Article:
The historic NPR sign was relocated to the new building Monday morning.

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Bird words

‘Let Me Tweet That For You’ site raises concerns for journalists

This tweet looks pretty real, doesn’t it?

It’s not, though. I faked that tweet using a Web service named “Let Me Tweet That For You.” It’s pretty simple — you type in a Twitter username and a message, and it generates a realistic-looking image of a tweet from that person. It even adds fake retweet and favorite counts to lend some more credibility.

The site is a project of OKFocus, a New York-based marketing agency. It’s actually about a year old, but has been somehow rediscovered this week and is really taking off on Twitter. Read more


Google prepares a mobile marketplace for news content

Android Police | The Next Web | Read Write
A newspaper section is coming to the Google Play store for Android-powered mobile devices, according to a report by Android Police. Google Play News would join the store’s existing marketplaces for apps, magazines, books, movies and music.

The scoop is based on Android Police noticing some hints in the JavaScript code that runs the Play store, with various messages for users to purchase “issues” or “subscriptions” of news “editions.”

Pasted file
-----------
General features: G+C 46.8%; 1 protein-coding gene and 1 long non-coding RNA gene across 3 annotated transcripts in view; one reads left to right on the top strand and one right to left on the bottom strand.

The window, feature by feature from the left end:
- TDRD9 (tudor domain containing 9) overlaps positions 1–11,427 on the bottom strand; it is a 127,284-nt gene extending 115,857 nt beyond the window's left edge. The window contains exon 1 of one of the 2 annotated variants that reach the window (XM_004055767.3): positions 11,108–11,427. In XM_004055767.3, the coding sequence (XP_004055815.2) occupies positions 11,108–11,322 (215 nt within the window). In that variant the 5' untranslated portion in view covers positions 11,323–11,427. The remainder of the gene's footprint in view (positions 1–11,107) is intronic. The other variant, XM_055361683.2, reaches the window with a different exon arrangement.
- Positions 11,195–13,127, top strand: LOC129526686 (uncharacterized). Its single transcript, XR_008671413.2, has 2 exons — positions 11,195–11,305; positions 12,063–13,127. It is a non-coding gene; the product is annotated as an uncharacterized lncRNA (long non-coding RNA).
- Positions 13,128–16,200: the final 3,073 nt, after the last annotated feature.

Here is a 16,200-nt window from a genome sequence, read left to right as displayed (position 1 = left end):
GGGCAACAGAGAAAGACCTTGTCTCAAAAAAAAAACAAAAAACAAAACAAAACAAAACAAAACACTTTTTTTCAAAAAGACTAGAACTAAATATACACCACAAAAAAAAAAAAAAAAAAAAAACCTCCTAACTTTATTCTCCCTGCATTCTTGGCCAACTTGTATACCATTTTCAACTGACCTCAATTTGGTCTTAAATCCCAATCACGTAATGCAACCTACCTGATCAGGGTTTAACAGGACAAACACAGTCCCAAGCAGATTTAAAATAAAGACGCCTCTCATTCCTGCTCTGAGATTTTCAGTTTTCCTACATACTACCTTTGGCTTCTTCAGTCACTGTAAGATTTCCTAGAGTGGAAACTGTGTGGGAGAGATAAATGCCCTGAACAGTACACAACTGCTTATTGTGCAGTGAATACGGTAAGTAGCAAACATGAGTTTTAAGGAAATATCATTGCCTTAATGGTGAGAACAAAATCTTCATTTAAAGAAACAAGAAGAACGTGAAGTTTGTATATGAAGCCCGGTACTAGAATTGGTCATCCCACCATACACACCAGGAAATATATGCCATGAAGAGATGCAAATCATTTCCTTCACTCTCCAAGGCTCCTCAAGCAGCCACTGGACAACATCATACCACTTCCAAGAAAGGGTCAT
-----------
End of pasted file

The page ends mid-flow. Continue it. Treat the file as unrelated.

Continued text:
It could become an important market for news publishers, as Android-powered tablets surpass iPads in market share. Publishers have been able to sell subscriptions within their Android apps for nearly a year now, but having a special storefront for news in the Play store could help drive readers that way. Read more


News organizations can now see how their content performs on Pinterest

The image-sharing network Pinterest released a new analytics tool this week that serves up lots of data about how its users engage with your website’s content.

Here are some of the questions you can now answer pretty easily. Read more

Sergey Brin

Google Glass is here: How to build news apps that get in users’ faces

Google Glass, a pair of wearable computer-enhanced eyeglasses, is possibly the next-big-thing in mobile computing.

Google co-founder Sergey Brin wears Google Glass glasses at an event in San Francisco in February. (AP Photo/Jeff Chiu)

About 8,000 developers have prototypes, and the public is expected to be able to buy them soon. Early reviews are a mix of awesome and awkward — life-changing technology held back only by concerns about privacy and aesthetics.